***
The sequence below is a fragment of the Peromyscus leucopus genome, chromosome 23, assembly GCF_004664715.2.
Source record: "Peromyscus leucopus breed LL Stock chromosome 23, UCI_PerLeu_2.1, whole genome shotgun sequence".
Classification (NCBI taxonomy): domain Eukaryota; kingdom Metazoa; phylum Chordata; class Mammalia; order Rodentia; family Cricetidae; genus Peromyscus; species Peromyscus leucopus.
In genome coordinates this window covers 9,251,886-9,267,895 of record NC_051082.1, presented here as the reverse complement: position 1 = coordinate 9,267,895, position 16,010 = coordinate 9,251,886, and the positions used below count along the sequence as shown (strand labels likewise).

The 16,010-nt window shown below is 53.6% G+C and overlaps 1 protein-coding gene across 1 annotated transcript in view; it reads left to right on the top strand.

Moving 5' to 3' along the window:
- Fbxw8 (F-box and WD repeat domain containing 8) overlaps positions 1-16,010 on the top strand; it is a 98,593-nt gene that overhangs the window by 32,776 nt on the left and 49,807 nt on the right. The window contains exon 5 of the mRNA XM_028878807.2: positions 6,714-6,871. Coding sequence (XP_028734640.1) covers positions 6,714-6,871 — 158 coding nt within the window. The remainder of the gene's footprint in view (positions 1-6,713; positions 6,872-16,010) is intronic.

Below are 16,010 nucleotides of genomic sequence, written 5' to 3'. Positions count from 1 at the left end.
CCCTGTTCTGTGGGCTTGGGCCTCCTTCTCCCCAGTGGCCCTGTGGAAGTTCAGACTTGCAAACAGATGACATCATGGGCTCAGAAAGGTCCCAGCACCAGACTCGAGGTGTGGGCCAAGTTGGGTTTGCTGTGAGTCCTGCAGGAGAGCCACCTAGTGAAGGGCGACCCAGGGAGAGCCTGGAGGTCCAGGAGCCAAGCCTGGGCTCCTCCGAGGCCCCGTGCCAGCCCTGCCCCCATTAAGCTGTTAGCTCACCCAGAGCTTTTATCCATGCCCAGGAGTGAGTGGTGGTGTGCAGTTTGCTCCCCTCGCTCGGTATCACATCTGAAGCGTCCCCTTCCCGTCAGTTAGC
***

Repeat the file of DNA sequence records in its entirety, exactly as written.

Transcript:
The sequence below is a fragment of the Peromyscus leucopus genome, chromosome 23, assembly GCF_004664715.2.
Source record: "Peromyscus leucopus breed LL Stock chromosome 23, UCI_PerLeu_2.1, whole genome shotgun sequence".
Classification (NCBI taxonomy): domain Eukaryota; kingdom Metazoa; phylum Chordata; class Mammalia; order Rodentia; family Cricetidae; genus Peromyscus; species Peromyscus leucopus.
In genome coordinates this window covers 9,251,886-9,267,895 of record NC_051082.1, presented here as the reverse complement: position 1 = coordinate 9,267,895, position 16,010 = coordinate 9,251,886, and the positions used below count along the sequence as shown (strand labels likewise).

The 16,010-nt window shown below is 53.6% G+C and overlaps 1 protein-coding gene across 1 annotated transcript in view; it reads left to right on the top strand.

Moving 5' to 3' along the window:
- Fbxw8 (F-box and WD repeat domain containing 8) overlaps positions 1-16,010 on the top strand; it is a 98,593-nt gene that overhangs the window by 32,776 nt on the left and 49,807 nt on the right. The window contains exon 5 of the mRNA XM_028878807.2: positions 6,714-6,871. Coding sequence (XP_028734640.1) covers positions 6,714-6,871 — 158 coding nt within the window. The remainder of the gene's footprint in view (positions 1-6,713; positions 6,872-16,010) is intronic.

Below are 16,010 nucleotides of genomic sequence, written 5' to 3'. Positions count from 1 at the left end.
CCCTGTTCTGTGGGCTTGGGCCTCCTTCTCCCCAGTGGCCCTGTGGAAGTTCAGACTTGCAAACAGATGACATCATGGGCTCAGAAAGGTCCCAGCACCAGACTCGAGGTGTGGGCCAAGTTGGGTTTGCTGTGAGTCCTGCAGGAGAGCCACCTAGTGAAGGGCGACCCAGGGAGAGCCTGGAGGTCCAGGAGCCAAGCCTGGGCTCCTCCGAGGCCCCGTGCCAGCCCTGCCCCCATTAAGCTGTTAGCTCACCCAGAGCTTTTATCCATGCCCAGGAGTGAGTGGTGGTGTGCAGTTTGCTCCCCTCGCTCGGTATCACATCTGAAGCGTCCCCTTCCCGTCAGTTAGC